Dan Mezza knows it is a lost art. He has worked to keep it alive for nearly two decades in his home studio in London.
The former social worker – and Western History and Visual Arts graduate – stumbled into bookbinding by chance in the late 1980s. It’s a time he remembers fondly, one that changed the course of his career.
“I was working as a social worker and decided to learn how to draw and paint as a diversion. I took Art at Western part time and, in my second year, took a print-making course. I developed an interest in paper-making, and through that, bookbinding,” Mezza explained.
The trade resonated with him immediately. At the time, he connected with a bookbinder and paper conservator on campus who was working in the Library and Information Science program. Mezza sought out formal training, only to realize it wasn’t readily available.
“Its very difficult to come by the training because there’s no place in Canada that teaches bookbinding. There’s no college or institution. The only formal training you get is from the Canadian Bookbinders and Book Artists Guild,” he noted.
Mezza took the six courses offered through the guild, got additional training in the United States and, since then, he has been one of a handful individuals across Canada who practices the trade and teaches it to others.
“It’s been my full-time job for at least 16-17 years. I wish I had done this earlier. The bookbinding I do is mostly conservation, restoration work. I always had an interest in history and historical things, particularly medieval and earlier history, and with my interest in the visual arts, in print-making – it seemed just a natural fit,” he explained.
“The craft is really just hanging by the skin of its teeth. There are so few of us across the country teaching, and it is such a long period of learning the craft.”
Travelling across Canada, Mezza continues to teach the trade through the Bookbinders Guild, but most of his time is spent in his home bindery, bringing old, rare or cherished books back to life. He has worked the Cardinal Carter Library at King’s University College and with Western’s Archives and Research Collections Centre for years, restoring its collection, item by item.
Just last week, he met with University Archivist Robin Keirstead and took home a handful of items from Western’s G. William Stuart Jr. Collection of Milton and Miltoniana – one of the biggest collections of its kind, housing rare first editions from the 17th century. Some books needed a new spine, others needed to be sewn back together – their leather-bound covers needing major repairs.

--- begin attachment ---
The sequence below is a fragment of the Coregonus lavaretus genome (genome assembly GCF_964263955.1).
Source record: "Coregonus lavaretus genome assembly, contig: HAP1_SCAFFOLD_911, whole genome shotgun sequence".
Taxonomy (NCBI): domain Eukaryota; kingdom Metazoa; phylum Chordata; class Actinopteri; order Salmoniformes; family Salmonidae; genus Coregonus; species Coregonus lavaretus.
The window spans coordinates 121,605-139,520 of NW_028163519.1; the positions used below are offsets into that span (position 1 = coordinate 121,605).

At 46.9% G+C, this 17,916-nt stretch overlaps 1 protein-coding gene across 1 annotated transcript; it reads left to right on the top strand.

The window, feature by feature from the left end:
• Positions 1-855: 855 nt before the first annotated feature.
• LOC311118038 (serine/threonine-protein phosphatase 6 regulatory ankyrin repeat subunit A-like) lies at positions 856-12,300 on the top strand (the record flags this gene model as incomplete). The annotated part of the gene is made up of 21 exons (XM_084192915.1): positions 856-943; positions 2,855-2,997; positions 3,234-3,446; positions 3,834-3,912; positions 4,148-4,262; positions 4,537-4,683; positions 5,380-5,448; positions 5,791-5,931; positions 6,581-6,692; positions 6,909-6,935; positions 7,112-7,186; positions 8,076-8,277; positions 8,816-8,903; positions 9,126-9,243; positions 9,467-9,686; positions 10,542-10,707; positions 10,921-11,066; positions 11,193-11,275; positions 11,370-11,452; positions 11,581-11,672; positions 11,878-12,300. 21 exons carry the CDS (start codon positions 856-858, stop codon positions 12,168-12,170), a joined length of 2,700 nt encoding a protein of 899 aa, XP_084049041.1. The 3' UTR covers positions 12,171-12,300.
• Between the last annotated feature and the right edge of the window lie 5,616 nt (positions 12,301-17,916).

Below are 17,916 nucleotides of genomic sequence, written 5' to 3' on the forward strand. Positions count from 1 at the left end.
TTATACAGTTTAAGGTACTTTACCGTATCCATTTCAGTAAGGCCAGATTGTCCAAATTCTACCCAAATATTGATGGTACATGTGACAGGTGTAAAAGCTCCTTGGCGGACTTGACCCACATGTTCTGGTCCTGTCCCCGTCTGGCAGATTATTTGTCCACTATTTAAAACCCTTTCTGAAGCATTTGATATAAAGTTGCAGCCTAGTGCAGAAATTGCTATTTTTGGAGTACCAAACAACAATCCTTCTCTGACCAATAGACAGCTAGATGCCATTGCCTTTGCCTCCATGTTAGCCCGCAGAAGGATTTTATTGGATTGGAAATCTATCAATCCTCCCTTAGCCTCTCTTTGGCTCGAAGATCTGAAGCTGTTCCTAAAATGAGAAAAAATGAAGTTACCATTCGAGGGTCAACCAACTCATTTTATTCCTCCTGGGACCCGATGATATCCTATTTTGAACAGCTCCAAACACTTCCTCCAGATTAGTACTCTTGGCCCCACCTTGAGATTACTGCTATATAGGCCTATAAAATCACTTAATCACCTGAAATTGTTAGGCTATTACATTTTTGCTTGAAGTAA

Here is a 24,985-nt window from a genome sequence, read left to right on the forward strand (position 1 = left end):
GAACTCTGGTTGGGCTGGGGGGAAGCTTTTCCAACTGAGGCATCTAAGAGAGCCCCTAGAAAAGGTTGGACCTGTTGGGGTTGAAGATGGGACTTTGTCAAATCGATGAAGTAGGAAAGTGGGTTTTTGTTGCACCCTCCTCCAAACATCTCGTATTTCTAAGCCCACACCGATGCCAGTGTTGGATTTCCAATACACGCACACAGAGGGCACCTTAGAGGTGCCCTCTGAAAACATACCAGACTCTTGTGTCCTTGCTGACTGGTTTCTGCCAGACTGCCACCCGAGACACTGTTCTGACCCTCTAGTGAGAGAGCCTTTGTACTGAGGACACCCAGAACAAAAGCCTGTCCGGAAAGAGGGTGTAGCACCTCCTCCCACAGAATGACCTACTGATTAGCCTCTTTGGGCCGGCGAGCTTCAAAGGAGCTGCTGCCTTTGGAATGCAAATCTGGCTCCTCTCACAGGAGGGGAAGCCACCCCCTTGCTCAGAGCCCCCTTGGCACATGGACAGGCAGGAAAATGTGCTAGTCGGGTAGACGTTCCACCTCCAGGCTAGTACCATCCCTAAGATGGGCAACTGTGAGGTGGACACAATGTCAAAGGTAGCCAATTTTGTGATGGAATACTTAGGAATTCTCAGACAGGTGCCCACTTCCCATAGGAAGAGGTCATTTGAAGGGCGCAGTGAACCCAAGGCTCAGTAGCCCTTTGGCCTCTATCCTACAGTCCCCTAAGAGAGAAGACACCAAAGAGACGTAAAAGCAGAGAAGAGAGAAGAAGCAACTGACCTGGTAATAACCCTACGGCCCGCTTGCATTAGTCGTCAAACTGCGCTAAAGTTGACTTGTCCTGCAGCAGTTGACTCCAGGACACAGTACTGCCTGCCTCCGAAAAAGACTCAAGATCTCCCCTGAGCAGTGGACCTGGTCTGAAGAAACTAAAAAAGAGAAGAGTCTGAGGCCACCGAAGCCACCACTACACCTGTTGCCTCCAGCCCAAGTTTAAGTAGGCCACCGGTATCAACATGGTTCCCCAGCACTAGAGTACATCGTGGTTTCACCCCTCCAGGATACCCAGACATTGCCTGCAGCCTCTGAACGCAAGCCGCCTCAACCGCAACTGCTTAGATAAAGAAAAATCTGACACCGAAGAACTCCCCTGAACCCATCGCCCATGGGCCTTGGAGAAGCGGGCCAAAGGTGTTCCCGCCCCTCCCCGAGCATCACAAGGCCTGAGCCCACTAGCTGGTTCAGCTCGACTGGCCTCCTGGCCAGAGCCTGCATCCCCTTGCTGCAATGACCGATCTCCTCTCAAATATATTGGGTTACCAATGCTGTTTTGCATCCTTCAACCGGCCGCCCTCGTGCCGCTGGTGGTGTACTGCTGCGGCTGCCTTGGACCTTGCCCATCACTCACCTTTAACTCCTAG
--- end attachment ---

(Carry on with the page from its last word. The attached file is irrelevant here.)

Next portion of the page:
“A repair may be nothing more than a quick patch-up job so the boards open and the pages turn, with no concern to the historical period or the style. It can be actually going back and trying to use 18th century methods and materials to try to repair it,” Mezza said.
The tools he uses haven’t changed since the Middle Ages. In fact, someone from the 1600s would know how to use them, he noted. It’s Mezza’s skill with these ancient tools, and his ability to match the style and period of a book, that makes him an asset to Western’s archives collections, Keirstead said.
In addition to restoring items from special collections, Mezza gets requests from locals who wish to repair and save items, such as their grandmother’s cookbooks or family Bibles.
“I always have Bibles in. They’re important to a lot of people. The late Victorian Bibles had genealogies in them, so they would have family records going back generations. The book itself may not be worth much, but it’s of sentimental value,” he added.
Mezza has taught a number of members from the Western community, including Jan Van Fleet, a former University Secretariat, and Mirela Parau, Undergraduate Program Assistant in the Department of French Studies.
“He’s really been my mentor. I’ve always been interested in old books, preservation and restoration, archives preservation,” said Pareau, who completed her Masters of Library and information Science at Western in 2008.
“There’s a certain fascination with the object itself. I’m quite aware we are in a Digital Age, but this physical thing – the materiality of our memories – is also important, in my opinion. The trade requires at least 10,000 hours of practice before you somehow get OK at it; Dan is a treasure of knowledge.”
Individuals, like Van Fleet who enjoy making books, likewise value Mezza’s work and teaching. After taking the courses, she was drawn in – so much so, she is the secretary and treasurer of the southwestern Ontario chapter of the Bookbinders Guild, chair of its national education committee and a member of its Board of Directors. She’s been doing this since her retirement.
“People who like books and paper find this very rewarding. It is an art. People who love books take his course and they are just amazed,” she added.